After checking out the plane...making sure everything worked the way it was supposed to and finding only one minor "squawk," we headed back to the airport. Tom let the autopilot fly the approach, then took over at the end and manually made a (perfect) landing.

I don't know if we'll buy Tom's Bonanza. It has good and bad points. It would make some private owner a hell of an airplane; I'm not convinced that it's a good "corporate" plane as it sits. It needs some work, which means downtime, which means that it's not available to the Boss. And when the Boss buys something, he'll want to use it NOW. So honestly, we'll probably keep looking for something that is more "turn-key."

But it was fun flying the legendary Beechcraft Bonanza. It was everything it's cracked up to be, and I now understand why so many people lust after them and own them proudly. It is a high-quality airplane.

3 comments:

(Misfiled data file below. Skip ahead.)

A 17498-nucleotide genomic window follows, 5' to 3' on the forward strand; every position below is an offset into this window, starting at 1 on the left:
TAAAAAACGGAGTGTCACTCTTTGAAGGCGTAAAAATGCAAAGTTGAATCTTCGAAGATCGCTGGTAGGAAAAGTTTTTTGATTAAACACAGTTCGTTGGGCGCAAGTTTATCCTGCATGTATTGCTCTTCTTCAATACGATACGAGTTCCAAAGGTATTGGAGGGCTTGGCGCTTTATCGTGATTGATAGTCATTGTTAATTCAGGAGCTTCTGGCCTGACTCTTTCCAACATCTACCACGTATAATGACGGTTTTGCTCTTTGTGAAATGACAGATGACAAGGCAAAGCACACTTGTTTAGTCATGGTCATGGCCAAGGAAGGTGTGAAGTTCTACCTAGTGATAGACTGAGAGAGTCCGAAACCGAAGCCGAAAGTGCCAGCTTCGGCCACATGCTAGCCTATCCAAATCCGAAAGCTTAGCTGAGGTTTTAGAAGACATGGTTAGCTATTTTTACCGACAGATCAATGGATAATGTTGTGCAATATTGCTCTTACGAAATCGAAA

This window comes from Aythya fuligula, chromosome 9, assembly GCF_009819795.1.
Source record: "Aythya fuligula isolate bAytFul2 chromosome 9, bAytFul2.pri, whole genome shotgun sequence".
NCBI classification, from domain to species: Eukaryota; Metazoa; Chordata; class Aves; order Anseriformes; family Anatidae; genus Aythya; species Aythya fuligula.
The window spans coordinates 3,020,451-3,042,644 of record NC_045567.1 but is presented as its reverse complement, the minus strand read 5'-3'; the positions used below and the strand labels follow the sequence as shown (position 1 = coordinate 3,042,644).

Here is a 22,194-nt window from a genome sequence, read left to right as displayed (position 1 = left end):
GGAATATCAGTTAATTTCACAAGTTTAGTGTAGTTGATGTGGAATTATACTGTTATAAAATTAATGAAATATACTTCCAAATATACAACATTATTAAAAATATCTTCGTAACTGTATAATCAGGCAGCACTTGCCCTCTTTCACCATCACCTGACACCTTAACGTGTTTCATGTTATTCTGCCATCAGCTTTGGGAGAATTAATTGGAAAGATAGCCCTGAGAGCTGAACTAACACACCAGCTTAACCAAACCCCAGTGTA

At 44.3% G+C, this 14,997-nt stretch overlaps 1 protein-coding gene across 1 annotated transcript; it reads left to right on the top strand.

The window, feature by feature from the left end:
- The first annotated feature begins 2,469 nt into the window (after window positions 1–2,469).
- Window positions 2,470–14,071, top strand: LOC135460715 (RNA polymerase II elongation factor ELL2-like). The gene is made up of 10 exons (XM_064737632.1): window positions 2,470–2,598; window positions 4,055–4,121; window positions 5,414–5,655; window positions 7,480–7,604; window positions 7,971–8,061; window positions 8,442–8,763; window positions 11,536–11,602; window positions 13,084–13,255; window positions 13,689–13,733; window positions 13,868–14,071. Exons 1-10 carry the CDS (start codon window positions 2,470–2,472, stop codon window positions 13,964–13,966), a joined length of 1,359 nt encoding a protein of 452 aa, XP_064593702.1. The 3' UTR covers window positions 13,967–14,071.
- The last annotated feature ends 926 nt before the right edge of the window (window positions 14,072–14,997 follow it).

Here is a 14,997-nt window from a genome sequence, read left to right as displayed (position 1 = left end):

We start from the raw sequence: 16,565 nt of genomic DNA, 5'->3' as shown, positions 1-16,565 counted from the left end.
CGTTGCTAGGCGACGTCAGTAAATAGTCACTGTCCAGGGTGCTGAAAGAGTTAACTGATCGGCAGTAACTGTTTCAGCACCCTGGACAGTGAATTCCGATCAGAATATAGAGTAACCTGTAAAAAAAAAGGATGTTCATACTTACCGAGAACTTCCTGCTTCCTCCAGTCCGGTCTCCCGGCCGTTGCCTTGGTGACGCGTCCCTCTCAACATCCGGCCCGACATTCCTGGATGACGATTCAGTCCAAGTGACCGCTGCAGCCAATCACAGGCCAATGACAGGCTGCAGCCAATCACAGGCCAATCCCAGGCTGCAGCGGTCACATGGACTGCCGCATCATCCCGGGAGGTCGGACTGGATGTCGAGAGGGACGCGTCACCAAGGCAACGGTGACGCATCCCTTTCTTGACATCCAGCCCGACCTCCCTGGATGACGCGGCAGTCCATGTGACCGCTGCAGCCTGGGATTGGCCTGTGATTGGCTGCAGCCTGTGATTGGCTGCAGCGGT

Bob said...

That is a beautiful plane, Bob B. I know nothing about planes but your description makes me want to go up in one of these.

Did it get cold in Pensacola the past couple of days? I heard there was actually snow near New Orleans! We had about an inch of the wet stuff and snow, which froze, just enough to close schools.

Hal Johnson said...

I've never flown a Bonanza either, although I have a bit of time in a Beech Sierra. That's kind of like saying "I've never driven a Corvette, but I have a lot of miles in a Chevy Nova."

Bob Barbanes said...

Actually Hal, the Sierra/Musketeer planes flew extremely well. They were often shortchanged and portrayed as the bastard stepchildren of the Beechcraft line (always compared to the overachieving Bonanzas, of course). But magazine reports always noted how well they flew - or more precisely, how "good" the controls felt, which was a Beechcraft trademark.

I've flown a Musketeer and can vouch that it was much "classier" than its closest competitor at the time, the Piper Cherokee, although that sensation is obviously subjective.

So while there may be no direct connection between a Chevette and a Corvette, the lineage and relationship of the various Beechcraft products is very real.

And to other Bob, yes it did get cold here in P'cola. Upper 30's at night and only into the 50's during the day. No snow though. Gawd, these people drive badly enough in the dry weather - I can only imagine the carnage and destruction we'd see if there were snow on the roads! (Damn, I hate this time of year here. Why couldn't I have moved to Miami?)